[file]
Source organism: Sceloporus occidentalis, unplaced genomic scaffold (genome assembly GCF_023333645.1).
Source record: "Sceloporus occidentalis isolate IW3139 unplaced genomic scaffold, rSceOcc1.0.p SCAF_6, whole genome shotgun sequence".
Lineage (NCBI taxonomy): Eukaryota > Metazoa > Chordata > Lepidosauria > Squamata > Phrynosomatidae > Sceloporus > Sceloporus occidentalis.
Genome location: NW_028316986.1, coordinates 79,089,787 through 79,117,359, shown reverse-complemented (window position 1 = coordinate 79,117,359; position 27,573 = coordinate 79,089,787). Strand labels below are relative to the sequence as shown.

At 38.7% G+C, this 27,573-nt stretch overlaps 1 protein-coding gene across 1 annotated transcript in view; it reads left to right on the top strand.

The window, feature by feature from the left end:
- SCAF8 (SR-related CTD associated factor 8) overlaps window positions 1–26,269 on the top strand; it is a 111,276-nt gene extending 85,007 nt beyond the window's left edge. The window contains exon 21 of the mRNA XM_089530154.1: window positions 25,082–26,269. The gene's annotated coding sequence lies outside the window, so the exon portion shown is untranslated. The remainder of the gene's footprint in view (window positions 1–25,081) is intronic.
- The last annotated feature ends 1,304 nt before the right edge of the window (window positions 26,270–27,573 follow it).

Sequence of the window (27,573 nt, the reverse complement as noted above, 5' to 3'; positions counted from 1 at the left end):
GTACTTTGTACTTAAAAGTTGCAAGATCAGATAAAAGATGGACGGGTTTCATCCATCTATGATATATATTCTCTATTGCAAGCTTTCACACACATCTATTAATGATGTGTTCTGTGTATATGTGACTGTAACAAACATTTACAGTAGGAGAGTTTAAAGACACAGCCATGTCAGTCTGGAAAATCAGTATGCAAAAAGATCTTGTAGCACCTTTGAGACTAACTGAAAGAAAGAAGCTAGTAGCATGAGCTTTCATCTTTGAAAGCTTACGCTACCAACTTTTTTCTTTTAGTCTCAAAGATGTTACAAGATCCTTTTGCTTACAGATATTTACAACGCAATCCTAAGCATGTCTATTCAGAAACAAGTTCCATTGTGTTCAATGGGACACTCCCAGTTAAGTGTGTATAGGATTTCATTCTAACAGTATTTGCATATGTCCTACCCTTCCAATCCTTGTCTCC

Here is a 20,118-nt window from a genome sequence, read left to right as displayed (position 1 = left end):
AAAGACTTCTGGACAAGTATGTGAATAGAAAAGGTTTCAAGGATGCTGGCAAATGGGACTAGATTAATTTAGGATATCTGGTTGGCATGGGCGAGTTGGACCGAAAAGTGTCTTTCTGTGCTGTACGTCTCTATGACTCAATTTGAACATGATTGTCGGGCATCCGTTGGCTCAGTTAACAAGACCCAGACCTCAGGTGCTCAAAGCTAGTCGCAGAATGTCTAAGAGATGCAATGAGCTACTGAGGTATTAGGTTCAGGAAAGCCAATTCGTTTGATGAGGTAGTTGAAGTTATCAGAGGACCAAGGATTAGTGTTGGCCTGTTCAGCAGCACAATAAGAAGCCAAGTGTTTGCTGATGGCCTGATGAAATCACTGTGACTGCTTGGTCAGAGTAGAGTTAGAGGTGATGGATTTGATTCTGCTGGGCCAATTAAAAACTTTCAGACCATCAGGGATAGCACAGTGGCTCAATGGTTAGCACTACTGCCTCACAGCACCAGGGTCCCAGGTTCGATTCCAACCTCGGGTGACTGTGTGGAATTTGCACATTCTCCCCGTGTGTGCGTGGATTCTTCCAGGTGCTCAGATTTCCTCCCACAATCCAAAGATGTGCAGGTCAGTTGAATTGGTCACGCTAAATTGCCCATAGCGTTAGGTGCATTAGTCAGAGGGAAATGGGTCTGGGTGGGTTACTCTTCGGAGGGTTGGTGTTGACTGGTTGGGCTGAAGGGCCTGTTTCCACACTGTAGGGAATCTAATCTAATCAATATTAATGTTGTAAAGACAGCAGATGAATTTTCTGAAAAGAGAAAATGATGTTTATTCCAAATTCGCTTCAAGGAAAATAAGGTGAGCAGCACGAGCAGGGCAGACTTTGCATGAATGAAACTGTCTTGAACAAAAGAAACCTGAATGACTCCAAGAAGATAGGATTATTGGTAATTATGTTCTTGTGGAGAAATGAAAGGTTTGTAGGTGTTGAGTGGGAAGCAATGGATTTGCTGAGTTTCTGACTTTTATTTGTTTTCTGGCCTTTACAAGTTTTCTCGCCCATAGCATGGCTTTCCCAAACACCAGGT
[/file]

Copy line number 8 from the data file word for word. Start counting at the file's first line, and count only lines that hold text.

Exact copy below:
- The last annotated feature ends 1,304 nt before the right edge of the window (window positions 26,270–27,573 follow it).